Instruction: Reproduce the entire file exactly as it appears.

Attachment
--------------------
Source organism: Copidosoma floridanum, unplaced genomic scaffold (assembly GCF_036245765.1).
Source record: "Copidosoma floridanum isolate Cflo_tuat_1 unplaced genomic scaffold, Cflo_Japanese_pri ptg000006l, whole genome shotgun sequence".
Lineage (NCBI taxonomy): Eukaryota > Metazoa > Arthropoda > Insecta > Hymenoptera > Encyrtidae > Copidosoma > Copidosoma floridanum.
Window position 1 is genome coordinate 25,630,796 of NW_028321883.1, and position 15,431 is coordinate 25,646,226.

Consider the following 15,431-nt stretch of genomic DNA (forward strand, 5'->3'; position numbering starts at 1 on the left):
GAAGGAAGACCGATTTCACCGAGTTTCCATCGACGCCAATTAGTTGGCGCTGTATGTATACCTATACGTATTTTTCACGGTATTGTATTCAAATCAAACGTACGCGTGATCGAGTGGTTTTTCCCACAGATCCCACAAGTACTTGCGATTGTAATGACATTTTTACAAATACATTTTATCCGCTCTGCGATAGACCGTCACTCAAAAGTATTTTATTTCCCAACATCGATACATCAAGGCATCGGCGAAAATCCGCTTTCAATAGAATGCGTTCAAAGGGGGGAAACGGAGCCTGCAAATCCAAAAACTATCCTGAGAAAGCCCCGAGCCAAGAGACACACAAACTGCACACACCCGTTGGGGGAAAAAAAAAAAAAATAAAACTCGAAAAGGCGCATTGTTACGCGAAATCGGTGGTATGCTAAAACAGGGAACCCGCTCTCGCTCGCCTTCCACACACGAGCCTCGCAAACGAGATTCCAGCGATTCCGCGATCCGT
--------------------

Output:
Source organism: Copidosoma floridanum, unplaced genomic scaffold (assembly GCF_036245765.1).
Source record: "Copidosoma floridanum isolate Cflo_tuat_1 unplaced genomic scaffold, Cflo_Japanese_pri ptg000006l, whole genome shotgun sequence".
Lineage (NCBI taxonomy): Eukaryota > Metazoa > Arthropoda > Insecta > Hymenoptera > Encyrtidae > Copidosoma > Copidosoma floridanum.
Window position 1 is genome coordinate 25,630,796 of NW_028321883.1, and position 15,431 is coordinate 25,646,226.

Consider the following 15,431-nt stretch of genomic DNA (forward strand, 5'->3'; position numbering starts at 1 on the left):
GAAGGAAGACCGATTTCACCGAGTTTCCATCGACGCCAATTAGTTGGCGCTGTATGTATACCTATACGTATTTTTCACGGTATTGTATTCAAATCAAACGTACGCGTGATCGAGTGGTTTTTCCCACAGATCCCACAAGTACTTGCGATTGTAATGACATTTTTACAAATACATTTTATCCGCTCTGCGATAGACCGTCACTCAAAAGTATTTTATTTCCCAACATCGATACATCAAGGCATCGGCGAAAATCCGCTTTCAATAGAATGCGTTCAAAGGGGGGAAACGGAGCCTGCAAATCCAAAAACTATCCTGAGAAAGCCCCGAGCCAAGAGACACACAAACTGCACACACCCGTTGGGGGAAAAAAAAAAAAAATAAAACTCGAAAAGGCGCATTGTTACGCGAAATCGGTGGTATGCTAAAACAGGGAACCCGCTCTCGCTCGCCTTCCACACACGAGCCTCGCAAACGAGATTCCAGCGATTCCGCGATCCGT